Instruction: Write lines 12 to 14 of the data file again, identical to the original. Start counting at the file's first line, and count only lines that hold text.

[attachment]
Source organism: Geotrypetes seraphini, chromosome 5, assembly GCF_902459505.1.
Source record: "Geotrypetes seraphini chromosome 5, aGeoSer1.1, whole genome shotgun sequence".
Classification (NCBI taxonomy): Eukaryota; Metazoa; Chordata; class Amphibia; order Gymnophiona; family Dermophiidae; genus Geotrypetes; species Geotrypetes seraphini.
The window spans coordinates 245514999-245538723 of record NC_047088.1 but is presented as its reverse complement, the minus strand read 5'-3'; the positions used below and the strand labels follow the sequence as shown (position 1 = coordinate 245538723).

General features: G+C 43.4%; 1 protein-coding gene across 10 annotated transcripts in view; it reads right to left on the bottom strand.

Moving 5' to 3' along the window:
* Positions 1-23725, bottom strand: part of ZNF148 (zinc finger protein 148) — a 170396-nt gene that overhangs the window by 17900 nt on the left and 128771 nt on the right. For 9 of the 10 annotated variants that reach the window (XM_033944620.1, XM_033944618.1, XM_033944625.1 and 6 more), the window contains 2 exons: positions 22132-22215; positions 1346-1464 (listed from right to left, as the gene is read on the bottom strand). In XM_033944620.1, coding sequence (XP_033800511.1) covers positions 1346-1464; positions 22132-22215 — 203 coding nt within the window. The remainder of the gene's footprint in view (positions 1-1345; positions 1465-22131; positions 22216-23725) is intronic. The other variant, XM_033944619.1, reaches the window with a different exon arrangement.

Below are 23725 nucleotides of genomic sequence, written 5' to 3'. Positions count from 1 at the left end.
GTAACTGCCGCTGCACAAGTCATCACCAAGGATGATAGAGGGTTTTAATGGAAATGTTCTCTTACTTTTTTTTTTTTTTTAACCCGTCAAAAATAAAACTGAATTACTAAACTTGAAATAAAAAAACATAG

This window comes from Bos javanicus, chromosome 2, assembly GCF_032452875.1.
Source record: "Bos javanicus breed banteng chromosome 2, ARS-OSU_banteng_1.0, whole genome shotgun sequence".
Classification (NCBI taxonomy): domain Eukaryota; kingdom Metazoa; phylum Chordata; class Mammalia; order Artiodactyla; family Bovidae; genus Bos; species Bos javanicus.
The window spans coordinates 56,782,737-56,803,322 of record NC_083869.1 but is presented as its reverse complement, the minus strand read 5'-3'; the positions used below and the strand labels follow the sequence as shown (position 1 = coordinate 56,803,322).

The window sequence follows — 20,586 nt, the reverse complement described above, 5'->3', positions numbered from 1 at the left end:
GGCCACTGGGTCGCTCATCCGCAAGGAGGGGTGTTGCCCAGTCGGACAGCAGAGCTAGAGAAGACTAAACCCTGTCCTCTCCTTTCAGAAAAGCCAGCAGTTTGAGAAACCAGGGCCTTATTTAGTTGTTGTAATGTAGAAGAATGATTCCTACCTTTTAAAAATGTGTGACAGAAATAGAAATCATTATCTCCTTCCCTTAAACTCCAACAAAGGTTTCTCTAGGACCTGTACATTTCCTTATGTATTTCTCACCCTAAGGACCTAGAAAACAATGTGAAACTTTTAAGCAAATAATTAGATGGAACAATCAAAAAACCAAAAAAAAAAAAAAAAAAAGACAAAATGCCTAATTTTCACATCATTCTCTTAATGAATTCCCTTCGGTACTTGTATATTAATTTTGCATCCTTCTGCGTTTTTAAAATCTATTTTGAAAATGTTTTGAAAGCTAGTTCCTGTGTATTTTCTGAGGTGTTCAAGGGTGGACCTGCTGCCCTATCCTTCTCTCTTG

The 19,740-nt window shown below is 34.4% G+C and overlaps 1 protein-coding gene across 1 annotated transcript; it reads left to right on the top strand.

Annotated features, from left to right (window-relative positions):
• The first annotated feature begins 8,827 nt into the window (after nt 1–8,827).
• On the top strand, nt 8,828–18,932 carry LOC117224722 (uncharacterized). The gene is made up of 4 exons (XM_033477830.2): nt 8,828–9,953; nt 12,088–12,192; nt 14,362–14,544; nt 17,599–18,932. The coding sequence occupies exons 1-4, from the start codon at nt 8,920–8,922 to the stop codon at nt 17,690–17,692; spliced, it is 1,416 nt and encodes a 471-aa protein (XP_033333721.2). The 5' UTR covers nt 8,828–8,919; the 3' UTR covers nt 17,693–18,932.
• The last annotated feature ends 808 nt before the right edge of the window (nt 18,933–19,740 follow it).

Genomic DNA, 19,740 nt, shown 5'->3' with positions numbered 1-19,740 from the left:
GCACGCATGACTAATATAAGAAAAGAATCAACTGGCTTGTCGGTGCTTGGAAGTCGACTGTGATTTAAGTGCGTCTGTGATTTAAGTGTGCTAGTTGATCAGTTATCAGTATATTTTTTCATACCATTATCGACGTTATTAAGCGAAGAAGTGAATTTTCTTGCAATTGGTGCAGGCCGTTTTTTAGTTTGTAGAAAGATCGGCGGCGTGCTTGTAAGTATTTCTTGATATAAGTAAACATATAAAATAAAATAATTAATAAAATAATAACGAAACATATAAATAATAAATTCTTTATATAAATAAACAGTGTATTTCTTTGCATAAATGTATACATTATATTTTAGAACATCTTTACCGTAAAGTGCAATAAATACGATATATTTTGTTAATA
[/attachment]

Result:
Classification (NCBI taxonomy): domain Eukaryota; kingdom Metazoa; phylum Chordata; class Mammalia; order Artiodactyla; family Bovidae; genus Bos; species Bos javanicus.
The window spans coordinates 56,782,737-56,803,322 of record NC_083869.1 but is presented as its reverse complement, the minus strand read 5'-3'; the positions used below and the strand labels follow the sequence as shown (position 1 = coordinate 56,803,322).

The window sequence follows — 20,586 nt, the reverse complement described above, 5'->3', positions numbered from 1 at the left end: